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Last Modified: March 18, 2024
Illustration of a crow sitting on a book, with the following text to the left, "Crow Reads Podcast"
Crow Reads: Leilei Chen

In this episode of Crow Reads, Rayanne Haines speaks to poet, scholar, and translator Leilei Chen about her 2023 poetry collection, I Have Forsaken Heaven & Earth, But Never Forsaken You (Frontenac House). They discuss Chen’s history as a writer, translator and scholar, the act of betrayal in translation, the unknowingness and ambiguity of translation, publishing and editorial work, and the hopes for the future of translation in Canadian Publishing.

The collection includes seventy poems by Leilei Chen translated from MA Hui’s rewriting of Tsangyang Gyatso’s poetry. Gyatso was Tibet’s sixth Dalai Lama and is well known for his love poems. Chen’s translation recognizes the universal nature of these subjects and anticipates their resonance with many who wish to savour the beauty of love, to meditate on the complexities of the human condition, to feel both perplexed and enlightened in paradoxical moments, and to envision connection and spiritual kinship across national, religious, and cultural borders.

For Chen, the act of translation means oftentimes “to betray the original text’s linguistic form in order to stay loyal to the text in terms of its content.” Leilei Chen has translated everything from poetry, short stories, creative non-fiction, and academic essays. She is a celebrated scholar with an historical background in researching Asian American Literature and the pedagogy of teaching English as an additional language. Invited to do her PhD at the University of Alberta, Chen found her focus in travel writing while writing about new China. In 2017 she was invited to take part in the WGA Borderline Writers Program (now titled the Horizon Writers Circle) and it is there where Chen says she began to seriously envision herself as a writer.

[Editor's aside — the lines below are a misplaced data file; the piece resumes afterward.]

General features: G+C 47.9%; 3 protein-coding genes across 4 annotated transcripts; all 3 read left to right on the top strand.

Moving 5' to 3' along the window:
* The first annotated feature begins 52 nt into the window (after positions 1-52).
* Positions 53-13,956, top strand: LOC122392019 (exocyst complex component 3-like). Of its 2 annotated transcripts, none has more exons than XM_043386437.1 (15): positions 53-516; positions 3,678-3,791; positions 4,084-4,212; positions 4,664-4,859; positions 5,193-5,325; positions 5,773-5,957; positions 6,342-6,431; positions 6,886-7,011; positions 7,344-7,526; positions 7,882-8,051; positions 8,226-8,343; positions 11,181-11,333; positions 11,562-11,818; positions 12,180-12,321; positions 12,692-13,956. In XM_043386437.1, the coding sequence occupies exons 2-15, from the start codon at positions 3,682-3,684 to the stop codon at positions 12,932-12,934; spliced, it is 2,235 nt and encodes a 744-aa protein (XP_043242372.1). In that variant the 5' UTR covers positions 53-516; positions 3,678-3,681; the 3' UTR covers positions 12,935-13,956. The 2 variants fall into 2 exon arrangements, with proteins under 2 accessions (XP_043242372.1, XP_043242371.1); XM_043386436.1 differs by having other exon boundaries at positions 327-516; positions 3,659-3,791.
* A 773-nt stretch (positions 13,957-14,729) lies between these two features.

With the publication of I Have Forsaken Heaven and Earth but Never Forsaken You, Chen says, “the wisdom of MA Hui’s poetry allows me to envision a point of connection between the seventeenth-century Tibet and post-socialist China, between China and the West.” She notes in her foreword that MA Hui’s translation was a type of reproduction of Tsangyang Gyatso’s poetry to indicate the difference between his work and the kind of translation she aimed to do in this book. Says, Chen “my translation mirrored MA Hui’s creative spirit, not in the sense that I rewrote MA Hui’s version like he did with Tsangyang Gyatso’s poetry, but in the sense that the creative process is intrinsic to my translation, like it is to any kind of literal translation.”

When asked about how one works with or translates ambiguity in the original text, Chen offers, “I would say it’s a process of moving from something that is inarticulatable, or confusing–something that is not clear to something that can be clear in the future . . . as poets, we often ask people to come away with that unknowability, right . . . in that sense, ambiguity probably gestures toward productivity or comprehension or enlightenment.”